It was on a meandering night drive through L.A. that Ben Schneider dreamed up the idea for Lord Huron’s third album, Vide Noir (out April 20). Seeing the flickering grid before him and the darkness above, he imagined a character: “He’s on an odyssey through the bars and clubs of the city,” Schneider explains, “but he sometimes spins off into outer space or other dimensions, across the spectrum of human emotion. He lives a whole life in one evening.”
The band’s front man boils the concept down to “a sci-fi detective story,” and it’s right there in the record’s title, which is both French for “black void” and a nod to the L.A. described in Raymond Chandler novels. Indeed, the slinky, sax-backed tune “When the Night Is Over” could play in a smoke-filled jazz joint on the moon, but Vide Noir, mixed by Dave Fridmann (Flaming Lips, Tame Impala), also teeters among twangy folk, greaser punk, chamber pop, electronic lullabies, and psych rock.
That woozy, often explosive mix is testament to the chemistry of Lord Huron’s members, four thirty-somethings who’ve been in bands together since they were preteens growing up in woodsy Michigan and who now run their own studio—the Lynchian-styled Whispering Pines—near USC. Schneider came to L.A. in 2005 to pursue a career in the visual arts, but when his early solo EPs stoked interest from local tastemaking imprint IAMSOUND, he called on his old pals to join him. For their 2012 full-length debut, Lonesome Dreams, they concocted an odd backstory: Each song was a take on a different Western dime novel by George Ranger Johnson, an author they’d invented.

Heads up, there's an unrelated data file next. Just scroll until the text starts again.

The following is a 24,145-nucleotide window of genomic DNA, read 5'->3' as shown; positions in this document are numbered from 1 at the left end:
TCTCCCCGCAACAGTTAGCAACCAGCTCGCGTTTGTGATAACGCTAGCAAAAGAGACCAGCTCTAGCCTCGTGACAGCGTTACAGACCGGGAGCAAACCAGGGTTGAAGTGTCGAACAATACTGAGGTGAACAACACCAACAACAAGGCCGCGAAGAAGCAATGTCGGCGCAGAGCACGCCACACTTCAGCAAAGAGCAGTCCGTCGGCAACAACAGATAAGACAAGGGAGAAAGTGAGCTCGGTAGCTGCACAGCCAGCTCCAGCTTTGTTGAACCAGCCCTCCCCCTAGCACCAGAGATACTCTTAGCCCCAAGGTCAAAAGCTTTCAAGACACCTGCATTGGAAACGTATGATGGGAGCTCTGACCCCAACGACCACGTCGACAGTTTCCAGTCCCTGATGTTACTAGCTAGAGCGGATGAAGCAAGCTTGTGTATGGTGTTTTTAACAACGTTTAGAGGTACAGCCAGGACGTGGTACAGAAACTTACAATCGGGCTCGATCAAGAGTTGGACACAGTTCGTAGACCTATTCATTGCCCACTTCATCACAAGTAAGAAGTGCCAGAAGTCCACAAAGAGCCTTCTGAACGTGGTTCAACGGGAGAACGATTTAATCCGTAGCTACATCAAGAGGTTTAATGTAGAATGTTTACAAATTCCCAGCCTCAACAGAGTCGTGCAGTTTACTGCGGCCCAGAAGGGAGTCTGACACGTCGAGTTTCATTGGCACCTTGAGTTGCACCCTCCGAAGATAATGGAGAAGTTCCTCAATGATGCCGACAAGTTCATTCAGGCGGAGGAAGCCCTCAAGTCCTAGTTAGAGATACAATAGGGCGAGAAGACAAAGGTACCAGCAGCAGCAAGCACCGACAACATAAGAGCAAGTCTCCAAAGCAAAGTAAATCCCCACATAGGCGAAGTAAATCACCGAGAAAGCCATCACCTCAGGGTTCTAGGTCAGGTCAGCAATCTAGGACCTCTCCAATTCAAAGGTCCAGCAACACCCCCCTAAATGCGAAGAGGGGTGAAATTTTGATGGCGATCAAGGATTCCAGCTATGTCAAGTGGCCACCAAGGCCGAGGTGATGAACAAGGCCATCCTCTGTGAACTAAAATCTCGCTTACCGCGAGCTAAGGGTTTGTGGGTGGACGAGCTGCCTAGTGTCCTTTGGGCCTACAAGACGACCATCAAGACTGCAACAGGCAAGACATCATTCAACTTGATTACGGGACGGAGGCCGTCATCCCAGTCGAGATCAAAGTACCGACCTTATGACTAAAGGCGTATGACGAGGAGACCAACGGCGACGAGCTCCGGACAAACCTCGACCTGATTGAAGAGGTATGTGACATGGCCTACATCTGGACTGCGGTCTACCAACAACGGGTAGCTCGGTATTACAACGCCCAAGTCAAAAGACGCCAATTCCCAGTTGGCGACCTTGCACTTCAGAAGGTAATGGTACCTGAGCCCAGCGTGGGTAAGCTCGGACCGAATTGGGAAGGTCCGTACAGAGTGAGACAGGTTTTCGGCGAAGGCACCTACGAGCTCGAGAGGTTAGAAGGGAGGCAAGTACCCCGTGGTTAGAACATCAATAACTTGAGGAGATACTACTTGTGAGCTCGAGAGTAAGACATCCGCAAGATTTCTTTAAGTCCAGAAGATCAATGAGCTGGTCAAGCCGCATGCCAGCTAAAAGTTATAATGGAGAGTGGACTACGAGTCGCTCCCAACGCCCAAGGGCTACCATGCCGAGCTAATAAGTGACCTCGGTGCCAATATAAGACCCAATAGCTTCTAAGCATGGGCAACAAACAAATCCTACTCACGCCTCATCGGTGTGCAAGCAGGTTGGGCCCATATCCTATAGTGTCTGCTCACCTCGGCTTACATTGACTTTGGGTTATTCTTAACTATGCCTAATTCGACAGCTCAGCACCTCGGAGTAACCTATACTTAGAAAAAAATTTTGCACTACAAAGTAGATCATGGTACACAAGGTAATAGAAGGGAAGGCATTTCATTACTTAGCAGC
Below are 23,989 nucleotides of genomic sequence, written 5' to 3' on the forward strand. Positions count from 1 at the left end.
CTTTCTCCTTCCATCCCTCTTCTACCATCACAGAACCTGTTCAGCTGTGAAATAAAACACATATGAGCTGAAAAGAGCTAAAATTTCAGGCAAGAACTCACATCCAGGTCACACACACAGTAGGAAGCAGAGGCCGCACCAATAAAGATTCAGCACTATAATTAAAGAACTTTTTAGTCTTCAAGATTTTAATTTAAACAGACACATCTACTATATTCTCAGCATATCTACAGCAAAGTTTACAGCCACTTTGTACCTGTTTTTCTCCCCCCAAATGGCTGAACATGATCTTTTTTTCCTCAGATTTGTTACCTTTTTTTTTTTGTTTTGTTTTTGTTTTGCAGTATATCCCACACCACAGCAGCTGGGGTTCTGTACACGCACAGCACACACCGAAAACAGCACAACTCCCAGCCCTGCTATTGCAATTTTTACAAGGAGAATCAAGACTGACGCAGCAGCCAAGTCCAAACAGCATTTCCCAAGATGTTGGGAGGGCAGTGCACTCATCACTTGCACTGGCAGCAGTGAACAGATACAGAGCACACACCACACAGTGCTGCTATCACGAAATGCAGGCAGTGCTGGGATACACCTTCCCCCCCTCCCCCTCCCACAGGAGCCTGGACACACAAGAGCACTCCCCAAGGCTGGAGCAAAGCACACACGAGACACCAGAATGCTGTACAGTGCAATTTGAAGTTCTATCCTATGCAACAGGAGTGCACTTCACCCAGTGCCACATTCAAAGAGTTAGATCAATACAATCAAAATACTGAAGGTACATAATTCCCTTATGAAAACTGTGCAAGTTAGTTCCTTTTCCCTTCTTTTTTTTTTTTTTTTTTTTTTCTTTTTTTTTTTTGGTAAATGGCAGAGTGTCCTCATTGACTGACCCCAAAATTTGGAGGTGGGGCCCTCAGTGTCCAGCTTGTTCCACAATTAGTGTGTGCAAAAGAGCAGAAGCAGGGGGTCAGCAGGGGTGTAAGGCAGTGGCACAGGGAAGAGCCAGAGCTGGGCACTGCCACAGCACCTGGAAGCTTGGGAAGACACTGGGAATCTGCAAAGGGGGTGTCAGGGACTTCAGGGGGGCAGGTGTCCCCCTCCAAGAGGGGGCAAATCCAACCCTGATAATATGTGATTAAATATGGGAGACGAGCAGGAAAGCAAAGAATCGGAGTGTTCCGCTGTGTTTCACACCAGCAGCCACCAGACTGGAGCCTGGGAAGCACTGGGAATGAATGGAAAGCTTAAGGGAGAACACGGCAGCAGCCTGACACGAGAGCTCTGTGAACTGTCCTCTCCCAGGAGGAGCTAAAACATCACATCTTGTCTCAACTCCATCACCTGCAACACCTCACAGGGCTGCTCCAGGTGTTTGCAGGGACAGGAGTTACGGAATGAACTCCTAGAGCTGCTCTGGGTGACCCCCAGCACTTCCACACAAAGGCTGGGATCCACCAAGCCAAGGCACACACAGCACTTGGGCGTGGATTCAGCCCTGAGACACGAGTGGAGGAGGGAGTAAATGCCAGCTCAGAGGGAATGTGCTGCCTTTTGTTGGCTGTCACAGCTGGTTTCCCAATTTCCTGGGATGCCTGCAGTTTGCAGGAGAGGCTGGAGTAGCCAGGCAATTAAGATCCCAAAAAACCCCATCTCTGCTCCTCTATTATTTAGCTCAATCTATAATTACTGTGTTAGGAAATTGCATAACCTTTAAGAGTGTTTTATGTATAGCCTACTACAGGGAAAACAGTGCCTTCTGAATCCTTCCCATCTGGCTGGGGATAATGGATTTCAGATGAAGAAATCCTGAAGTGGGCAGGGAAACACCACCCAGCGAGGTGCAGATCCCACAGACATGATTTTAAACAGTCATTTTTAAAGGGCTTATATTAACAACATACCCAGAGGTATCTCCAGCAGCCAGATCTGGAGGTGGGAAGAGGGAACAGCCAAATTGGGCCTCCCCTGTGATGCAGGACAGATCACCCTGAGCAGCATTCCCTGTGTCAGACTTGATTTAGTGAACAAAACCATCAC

In fact, all of Lord Huron’s albums are set in the same arcane alternate reality: On Vide Noir you’ll re-encounter the World Ender, the undead biker protagonist of 2015’s Strange Trails. (That LP’s “The Night We Met” won the band its deal with Republic Records after it played in an episode of Netflix’s 13 Reasons Why.) For this album, the band set up a hotline, 1-877-VIDE-NOIR, where callers can hear psychic readings and ads for fake occult products.
“There are very few rules in terms of what can happen in our world,” says Schneider about the band’s fictional universe. But he could easily be talking about its reality. A spring tour kicking off at the end of this month sees it headlining some of the largest venues of its career—including the Greek on June 2—and ready for real mainstream success. “Sometimes people feel trapped in the project they’re in,” he adds. “We try to keep in mind that we can do whatever we want.”
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